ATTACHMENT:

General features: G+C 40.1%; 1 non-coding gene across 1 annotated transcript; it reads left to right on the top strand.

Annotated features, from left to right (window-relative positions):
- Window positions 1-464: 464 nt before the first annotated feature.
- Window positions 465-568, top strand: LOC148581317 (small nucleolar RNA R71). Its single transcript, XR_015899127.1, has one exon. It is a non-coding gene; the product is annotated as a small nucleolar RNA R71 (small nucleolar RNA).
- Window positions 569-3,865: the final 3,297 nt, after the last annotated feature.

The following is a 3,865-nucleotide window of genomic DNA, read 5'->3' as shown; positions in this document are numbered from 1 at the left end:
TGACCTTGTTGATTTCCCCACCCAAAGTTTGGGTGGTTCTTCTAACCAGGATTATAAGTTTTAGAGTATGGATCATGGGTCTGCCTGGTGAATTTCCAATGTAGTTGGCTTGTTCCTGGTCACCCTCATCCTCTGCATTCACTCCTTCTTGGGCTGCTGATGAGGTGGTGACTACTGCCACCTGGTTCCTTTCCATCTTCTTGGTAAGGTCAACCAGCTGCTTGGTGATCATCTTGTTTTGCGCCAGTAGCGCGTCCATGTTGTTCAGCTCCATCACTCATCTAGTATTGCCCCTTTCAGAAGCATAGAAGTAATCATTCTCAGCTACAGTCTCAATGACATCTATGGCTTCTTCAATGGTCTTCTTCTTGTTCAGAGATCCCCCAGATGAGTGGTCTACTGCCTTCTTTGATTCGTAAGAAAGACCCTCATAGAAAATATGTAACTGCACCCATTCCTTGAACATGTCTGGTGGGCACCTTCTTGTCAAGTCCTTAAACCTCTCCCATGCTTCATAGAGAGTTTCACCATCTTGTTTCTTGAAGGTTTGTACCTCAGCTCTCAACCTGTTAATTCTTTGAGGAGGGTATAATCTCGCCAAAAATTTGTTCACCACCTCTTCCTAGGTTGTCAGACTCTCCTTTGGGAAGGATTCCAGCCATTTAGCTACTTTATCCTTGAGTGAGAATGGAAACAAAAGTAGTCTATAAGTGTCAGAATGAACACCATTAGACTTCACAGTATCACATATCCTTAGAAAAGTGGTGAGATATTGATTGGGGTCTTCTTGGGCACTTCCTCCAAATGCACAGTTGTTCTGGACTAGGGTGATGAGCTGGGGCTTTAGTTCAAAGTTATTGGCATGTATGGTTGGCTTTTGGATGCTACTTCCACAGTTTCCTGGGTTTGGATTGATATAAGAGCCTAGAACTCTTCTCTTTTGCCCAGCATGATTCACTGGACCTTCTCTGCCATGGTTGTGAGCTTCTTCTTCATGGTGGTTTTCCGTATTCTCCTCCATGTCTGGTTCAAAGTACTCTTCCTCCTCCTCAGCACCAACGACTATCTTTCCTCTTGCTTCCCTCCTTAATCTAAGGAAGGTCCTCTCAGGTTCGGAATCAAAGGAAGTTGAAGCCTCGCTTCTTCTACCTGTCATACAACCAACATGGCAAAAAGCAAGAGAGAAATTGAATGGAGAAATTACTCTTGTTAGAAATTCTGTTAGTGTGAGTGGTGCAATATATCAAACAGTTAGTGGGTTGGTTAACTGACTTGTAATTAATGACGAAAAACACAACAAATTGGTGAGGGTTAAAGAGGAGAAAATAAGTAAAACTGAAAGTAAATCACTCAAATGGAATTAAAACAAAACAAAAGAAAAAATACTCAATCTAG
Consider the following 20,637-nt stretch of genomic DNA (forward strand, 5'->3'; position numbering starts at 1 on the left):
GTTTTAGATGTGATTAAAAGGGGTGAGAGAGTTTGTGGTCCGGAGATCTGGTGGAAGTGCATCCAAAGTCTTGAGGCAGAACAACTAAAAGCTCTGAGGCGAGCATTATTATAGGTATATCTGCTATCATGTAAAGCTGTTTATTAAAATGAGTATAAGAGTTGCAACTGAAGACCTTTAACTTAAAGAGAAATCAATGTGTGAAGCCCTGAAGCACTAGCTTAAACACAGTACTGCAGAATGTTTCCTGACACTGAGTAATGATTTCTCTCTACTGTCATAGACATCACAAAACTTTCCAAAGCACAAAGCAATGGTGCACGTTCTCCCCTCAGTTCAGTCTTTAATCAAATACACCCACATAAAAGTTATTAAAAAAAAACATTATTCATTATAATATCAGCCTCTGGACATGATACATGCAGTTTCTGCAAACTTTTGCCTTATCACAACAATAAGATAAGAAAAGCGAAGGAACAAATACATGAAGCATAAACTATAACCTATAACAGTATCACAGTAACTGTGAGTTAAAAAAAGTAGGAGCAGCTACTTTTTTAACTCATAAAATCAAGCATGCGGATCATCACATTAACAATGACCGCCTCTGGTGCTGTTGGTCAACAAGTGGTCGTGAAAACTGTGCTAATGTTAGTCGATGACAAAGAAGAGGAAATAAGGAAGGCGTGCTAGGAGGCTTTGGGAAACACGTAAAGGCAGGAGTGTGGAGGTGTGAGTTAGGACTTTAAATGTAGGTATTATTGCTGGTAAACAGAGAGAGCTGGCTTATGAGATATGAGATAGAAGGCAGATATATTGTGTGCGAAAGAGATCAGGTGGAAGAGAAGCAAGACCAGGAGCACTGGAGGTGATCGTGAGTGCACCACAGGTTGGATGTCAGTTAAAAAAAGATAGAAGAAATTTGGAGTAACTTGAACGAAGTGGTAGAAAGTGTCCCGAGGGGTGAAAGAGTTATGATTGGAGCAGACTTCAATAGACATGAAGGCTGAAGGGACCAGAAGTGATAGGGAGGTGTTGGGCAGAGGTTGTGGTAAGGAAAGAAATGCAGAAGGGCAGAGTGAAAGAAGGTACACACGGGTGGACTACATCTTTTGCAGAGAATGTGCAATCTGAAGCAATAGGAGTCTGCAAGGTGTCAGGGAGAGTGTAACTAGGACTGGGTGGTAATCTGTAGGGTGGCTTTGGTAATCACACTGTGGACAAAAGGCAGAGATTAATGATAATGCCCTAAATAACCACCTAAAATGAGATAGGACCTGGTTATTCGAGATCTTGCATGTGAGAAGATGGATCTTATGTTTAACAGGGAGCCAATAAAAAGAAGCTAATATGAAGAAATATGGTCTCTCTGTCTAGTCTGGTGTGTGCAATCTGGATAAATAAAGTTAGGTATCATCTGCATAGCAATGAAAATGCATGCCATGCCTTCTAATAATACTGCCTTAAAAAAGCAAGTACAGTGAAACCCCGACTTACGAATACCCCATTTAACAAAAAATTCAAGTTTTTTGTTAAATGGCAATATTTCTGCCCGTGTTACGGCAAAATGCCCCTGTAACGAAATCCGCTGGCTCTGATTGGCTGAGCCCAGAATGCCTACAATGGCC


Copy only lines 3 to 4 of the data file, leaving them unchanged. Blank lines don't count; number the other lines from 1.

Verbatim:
- Window positions 1-464: 464 nt before the first annotated feature.
- Window positions 465-568, top strand: LOC148581317 (small nucleolar RNA R71). Its single transcript, XR_015899127.1, has one exon. It is a non-coding gene; the product is annotated as a small nucleolar RNA R71 (small nucleolar RNA).